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ilp archive : journals

public lighting no. 36 vol. 10
January-March 1945

Editorial p9
Twenty One Years p9
Twenty one years ago the Association of Public Lighting Engineers came into being. In those years, some remarkable strides have been made in the scientific application of both gas and electricity for street lighting. Back in 1924, street lighting occupied a very ordinary and, in many instances, an insignificant place in the minds of Municipal Authorities.
APLE: History

APLE Awakens Interest p9
The formation of the APLE helped to change this disinterested outlook. The Annual Conferences, which creted so much interest, were unique inasmuch as at these gatherings, two rival interests, gas and electricity, met in an atmosphere of friendly rivalry and helpfulness. The aim of those attending the conferences ws to improve street lighting. And they succeeded: the haphazard forms of street lamp installations gave way to scientific methods. It was the APLE Conference that brought together the manufacturer and the lighting engineer, and other officials responsible for improved lighting, that helped in the ultimate development and rapid advance in street lighting improvements.
APLE: History, APLE: Conference

The Next Conference p9
The Council feel confident they can go ahead with making arrangements for a Conference in the autumn of 1945. Glasgow will be the venue. What could be more appropriate? It was Mr. Langlands, then Lighting Superintendent of Glasgow, who in 1924 became the first President, and regarded as "The Grand Old Man". A Glasgow man, Mr. E. J. Stewart, M.A., B.Sc., has been invited to be President this year, and it is hoped he will conduct the Glasgow Conference.
APLE: History, APLE: Conference

Conference, 1945 p9
Street lighting will occupy a large place in the eyes of local Councils in the days ahead. The slogan "A Brighter Better Britain" can only become a reality when streets after dark are really made brighter.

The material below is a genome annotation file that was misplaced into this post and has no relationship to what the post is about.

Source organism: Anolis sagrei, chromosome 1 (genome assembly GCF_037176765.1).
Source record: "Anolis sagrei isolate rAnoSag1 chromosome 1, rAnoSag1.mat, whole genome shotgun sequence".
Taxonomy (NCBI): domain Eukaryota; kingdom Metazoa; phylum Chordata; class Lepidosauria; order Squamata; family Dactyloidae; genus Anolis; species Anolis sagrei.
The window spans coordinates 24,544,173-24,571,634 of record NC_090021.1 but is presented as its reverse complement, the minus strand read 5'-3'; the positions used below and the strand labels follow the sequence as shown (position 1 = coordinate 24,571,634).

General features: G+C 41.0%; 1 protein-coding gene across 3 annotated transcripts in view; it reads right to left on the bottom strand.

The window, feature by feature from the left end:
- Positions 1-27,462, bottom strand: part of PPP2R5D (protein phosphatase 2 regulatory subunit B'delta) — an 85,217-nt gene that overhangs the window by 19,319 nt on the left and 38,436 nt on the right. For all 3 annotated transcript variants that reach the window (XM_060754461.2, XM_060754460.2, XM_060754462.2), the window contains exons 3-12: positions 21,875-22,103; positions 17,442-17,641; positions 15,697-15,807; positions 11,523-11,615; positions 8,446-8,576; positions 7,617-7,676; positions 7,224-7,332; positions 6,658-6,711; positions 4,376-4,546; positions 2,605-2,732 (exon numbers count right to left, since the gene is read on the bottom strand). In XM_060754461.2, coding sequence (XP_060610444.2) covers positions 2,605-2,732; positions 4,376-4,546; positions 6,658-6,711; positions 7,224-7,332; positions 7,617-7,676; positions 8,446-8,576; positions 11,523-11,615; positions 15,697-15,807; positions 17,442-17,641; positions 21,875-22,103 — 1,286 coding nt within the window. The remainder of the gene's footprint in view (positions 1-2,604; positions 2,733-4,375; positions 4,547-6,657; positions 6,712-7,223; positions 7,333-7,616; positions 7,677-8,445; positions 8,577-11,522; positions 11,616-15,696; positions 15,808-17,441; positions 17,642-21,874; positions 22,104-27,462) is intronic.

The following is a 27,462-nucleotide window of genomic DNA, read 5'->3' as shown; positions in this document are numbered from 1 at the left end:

APLE: Conference

Papers Competition p10
The Council of the APLE have decided to offer prizs for papers.
APLE: Conference

Obituary p10
Obituaries of George Keith and Robert Mason.
Lighting: Personnel

Letter: Fallicies In Street Lighting Technique by P. Hartill, A.M.I.E.E., F.I.E.S. p10
It is sometimes considered that the most efficient type of lantern for street lighting is one that directs as much of the available light as possible to the road surface. It has long been recognised that a specified value of illumination in foot-candles does not guarantee a suitable value of brightness. For this reason the Final Report does not make any recommendations regarding foot-candles - it recommends the production of a high and uniform a background brightness as possible. It does not seem to be generally appreciated that the carriageway forms only a small portion of the total useful background. Therefore the light emitted from street lanterns which does not fall within the confines of the kerb lines or even on the pavement should not be regarded as wasted. On the contrary, the wider the lateral spread of the light, compatible with the permissible spacing of the lanterns, the better will be the uniformity of brightness over the total useful background. There seems to be a danger that the exploded fallacy of the foot-candle yardstick for appraising the effectiveness of street lighting is being superseded by the equally fallacious assumption that a high and uniform carriageway brightness is the sole requisite for good silhouette vision.
Lighting: Theory

Letter by C. S. Davies p10
In Cheserfield we have put out "Moonlight" Lighting Units, following instructions from the Institution of Gas Engineers. The method adopted has been one Bijou Mantle, a black "cut-off", an inch clear glass strip and the remaining portion of glass covered with a cream distemper. There is a general opinion that this lighting is very good and post-war lighting might follow similar lines.
Lighting: ARP, Lighting: Theory

Street Lighting by C. R. Bicknell, B.Sc., F.I.E.S. p11
The Economic Aspect